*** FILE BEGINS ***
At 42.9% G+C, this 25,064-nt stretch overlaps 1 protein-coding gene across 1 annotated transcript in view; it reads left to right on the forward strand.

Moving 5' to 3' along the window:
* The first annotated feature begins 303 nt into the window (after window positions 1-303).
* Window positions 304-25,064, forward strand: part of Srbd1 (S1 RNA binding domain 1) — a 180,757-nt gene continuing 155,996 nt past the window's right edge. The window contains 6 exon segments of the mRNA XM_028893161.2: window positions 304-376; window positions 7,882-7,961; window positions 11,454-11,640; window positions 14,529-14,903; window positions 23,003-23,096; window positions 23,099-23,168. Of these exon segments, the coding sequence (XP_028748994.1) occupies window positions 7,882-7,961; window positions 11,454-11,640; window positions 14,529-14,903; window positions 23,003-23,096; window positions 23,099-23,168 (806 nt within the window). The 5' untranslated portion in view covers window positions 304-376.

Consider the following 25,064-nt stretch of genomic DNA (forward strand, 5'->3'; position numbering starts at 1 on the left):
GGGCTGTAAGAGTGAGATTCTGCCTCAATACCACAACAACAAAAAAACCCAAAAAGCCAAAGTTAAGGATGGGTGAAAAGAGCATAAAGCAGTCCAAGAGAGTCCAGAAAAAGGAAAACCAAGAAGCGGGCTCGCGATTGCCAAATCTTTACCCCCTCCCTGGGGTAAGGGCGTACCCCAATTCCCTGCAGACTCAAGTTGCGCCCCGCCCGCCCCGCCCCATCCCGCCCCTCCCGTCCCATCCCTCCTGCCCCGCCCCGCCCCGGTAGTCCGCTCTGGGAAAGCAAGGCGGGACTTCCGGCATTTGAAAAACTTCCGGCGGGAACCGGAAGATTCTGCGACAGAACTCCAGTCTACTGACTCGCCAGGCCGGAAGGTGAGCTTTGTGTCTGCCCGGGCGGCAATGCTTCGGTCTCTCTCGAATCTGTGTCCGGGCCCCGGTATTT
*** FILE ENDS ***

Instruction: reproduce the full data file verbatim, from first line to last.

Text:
At 42.9% G+C, this 25,064-nt stretch overlaps 1 protein-coding gene across 1 annotated transcript in view; it reads left to right on the forward strand.

Moving 5' to 3' along the window:
* The first annotated feature begins 303 nt into the window (after window positions 1-303).
* Window positions 304-25,064, forward strand: part of Srbd1 (S1 RNA binding domain 1) — a 180,757-nt gene continuing 155,996 nt past the window's right edge. The window contains 6 exon segments of the mRNA XM_028893161.2: window positions 304-376; window positions 7,882-7,961; window positions 11,454-11,640; window positions 14,529-14,903; window positions 23,003-23,096; window positions 23,099-23,168. Of these exon segments, the coding sequence (XP_028748994.1) occupies window positions 7,882-7,961; window positions 11,454-11,640; window positions 14,529-14,903; window positions 23,003-23,096; window positions 23,099-23,168 (806 nt within the window). The 5' untranslated portion in view covers window positions 304-376.

Consider the following 25,064-nt stretch of genomic DNA (forward strand, 5'->3'; position numbering starts at 1 on the left):
GGGCTGTAAGAGTGAGATTCTGCCTCAATACCACAACAACAAAAAAACCCAAAAAGCCAAAGTTAAGGATGGGTGAAAAGAGCATAAAGCAGTCCAAGAGAGTCCAGAAAAAGGAAAACCAAGAAGCGGGCTCGCGATTGCCAAATCTTTACCCCCTCCCTGGGGTAAGGGCGTACCCCAATTCCCTGCAGACTCAAGTTGCGCCCCGCCCGCCCCGCCCCATCCCGCCCCTCCCGTCCCATCCCTCCTGCCCCGCCCCGCCCCGGTAGTCCGCTCTGGGAAAGCAAGGCGGGACTTCCGGCATTTGAAAAACTTCCGGCGGGAACCGGAAGATTCTGCGACAGAACTCCAGTCTACTGACTCGCCAGGCCGGAAGGTGAGCTTTGTGTCTGCCCGGGCGGCAATGCTTCGGTCTCTCTCGAATCTGTGTCCGGGCCCCGGTATTT